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Of course, die Mannschaft will face some stiff competition from the current holders Spain, as well as of course hosts France and a slew of other sides. Let's take a look at how Germany have performed at past Euro tournaments and over the past year leading up to the big event this June.
With the exception of Euro 1968, Germany have qualified for every single edition of this tournament starting from 1972. They opted not to enter a team for the 1960 and 1964 editions. And to date, they have won the Euro three times. Only Spain can match this impressive record. In fact, save for three instances - 1984, 2000, and 2004 - Germany have finished either as winners, runners-up, or in third place in every other Euro competition.
Their last win took place in the 1996 edition, which was contested in England. In Euro 2012, die Mannschaft made it to the semi-finals, where they were beaten 2-1 by Italy. Four years prior to that, they were able to reach the final, but a solitary goal from Fernando Torres was enough to give Spain their second overall Euro trophy.
This June will mark Germany's 11th UEFA European Championship appearance.
Germany were largely untroubled during their Euro qualifiers, with seven wins, two losses, and one draw. One of their defeats was a 2-0 reversal versus Poland. The most surprising results, however, were against the Republic of Ireland. Many had certainly expected Joachim Löw's men to have no trouble dealing with them - but instead of picking up six points, die Mannschaft ended up with only one.
In any case, Germany were still able to narrowly top their group with 22 points, one ahead of Poland, and ironically will be facing this same team at this summer's tournament. Thomas Müller was the team's top goal scorer in qualifiers with nine goals.
On November 13, 2015, Germany were playing in a friendly match against France in Paris that was supposed to be an evening of celebration for football fans. Unfortunately, the events were marred by a series of terrorist attacks across the French capital and as a result, a later friendly against the Netherlands was cancelled for security reasons.
Since the start of 2016, Germany have featured in two friendlies. The first was against England, in which they lost 3-2. The second was a day German fans will surely remember, as they finally ended their long wait for a win over Italy by thrashing the Azzurri 4-1 on March 29th.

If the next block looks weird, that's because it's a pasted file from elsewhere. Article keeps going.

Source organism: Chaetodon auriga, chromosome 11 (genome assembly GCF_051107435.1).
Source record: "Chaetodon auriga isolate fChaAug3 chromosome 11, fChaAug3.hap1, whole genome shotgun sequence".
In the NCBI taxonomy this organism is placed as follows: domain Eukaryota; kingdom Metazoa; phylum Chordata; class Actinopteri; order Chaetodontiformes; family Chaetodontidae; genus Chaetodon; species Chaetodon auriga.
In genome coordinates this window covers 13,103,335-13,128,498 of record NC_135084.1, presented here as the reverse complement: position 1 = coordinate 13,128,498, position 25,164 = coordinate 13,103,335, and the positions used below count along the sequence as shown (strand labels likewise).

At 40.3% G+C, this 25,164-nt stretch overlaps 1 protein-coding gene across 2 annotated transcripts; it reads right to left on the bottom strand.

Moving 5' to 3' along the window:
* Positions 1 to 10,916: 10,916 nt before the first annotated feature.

In terms of rankings, Germany are currently fifth in the world as per FIFA and second in UEFA.
Former attacking midfielder Joachim Löw has been in charge of the German national team since July 2006 after serving as assistant manager to Jürgen Klinsmann for about two years. The 56-year-old enjoyed quite a long career at club level as a player, but only played a few times for the German under-21 team - so never featured in a Euro tournament himself.
However, having been on the tactician's bench for nearly a decade, this will be his third Euro tournament. And after being beaten in the finals (in 2008) and then in the semi-finals (in 2012) Löw will be certainly eager to finally get his hands on the Euro trophy this summer.
Having already won a World Cup two years ago, Löw now has his eyes on adding a Euro title to his CV
Per Mertesacker, Miroslav Klose and Philipp Lahm will be among those Löw will not be able to count on for this Euro tournament as all three opted to retire from international duty after the 2014 World Cup. However, although some of the personnel will change, most of the core group will remain intact - starting from the back, with Manuel Neuer between the sticks and Jérôme Boateng and Mats Hummels as the first-choice center-back pairing. And although he has chosen to select three strikers, he could opt to deploy Müller up front, supported by the likes of Mesut Özil and André Schürrle.
All Euro 2016 matches will be broadcast on free-to-air television and streamed live online in Germany. Public broadcasters ARD and ZDF acquired the rights for the tournament’s transmission on TV and on their digital services, and they will both combine to cover 45 games on their networks. ARD will show 22 matches, while ZDF will air 23.
Go to Germany's page for the team's full UEFA Euro 2016 fixtures and global online and TV listings.
Here is Germany's official 23-man squad for Euro 2016:
|History||Founded: 1900, Affiliated: 1904|
|Uniform||Jerseys: White, Shorts:Black, Stockings:White|
|World Cup Appearances||18: (1934, 1938, 1954, 1958, 1962, 1966, 1970, 1974, 1978, 1982, 1986, 1990, 1994, 1998, 2002, 2006, 2010, 2014)|
|World Cup Results||First: (1954, 1974, 1990, 2014)
Second: (1966, 1982, 1986, 2002)
Third: (1934, 1970, 2006, 2010)
|Continental Titles||First: UEFA EURO (1972, 1980, 1996)
Second: UEFA EURO (1976, 1992, 2008)
|Best Results||First: FIFA U-20 World Cup Final (1981), FIFA Women's World Cup Final (2003, 2007), FIFA U-20 Women's World Cup Final (2004, 2010, 2014), FIFA Club World Cup (2013)
Second: FIFA U-17 World Cup Final (1985), FIFA U-20 World Cup Final (1987), FIFA Women's World Cup Final (1995), FIFA U-20 Women's World Cup Final (2012)
Third: Olympic Football Tournament Final (1988), Olympic Football Tournament Women Final (2000, 2004, 2008), FIFA U-20 Women's World Cup Final (2002, 2008), FIFA Confederations Cup (2005), FIFA U-17 World Cup Final (2007, 2011), FIFA U-17 Women's World Cup Final (2008)
Fourth: Olympic Football Tournament Final (1952), FIFA Women's World Cup Final (1991), FIFA U-17 World Cup Final (1997), FIFA U-17 Women's World Cup Final (2012)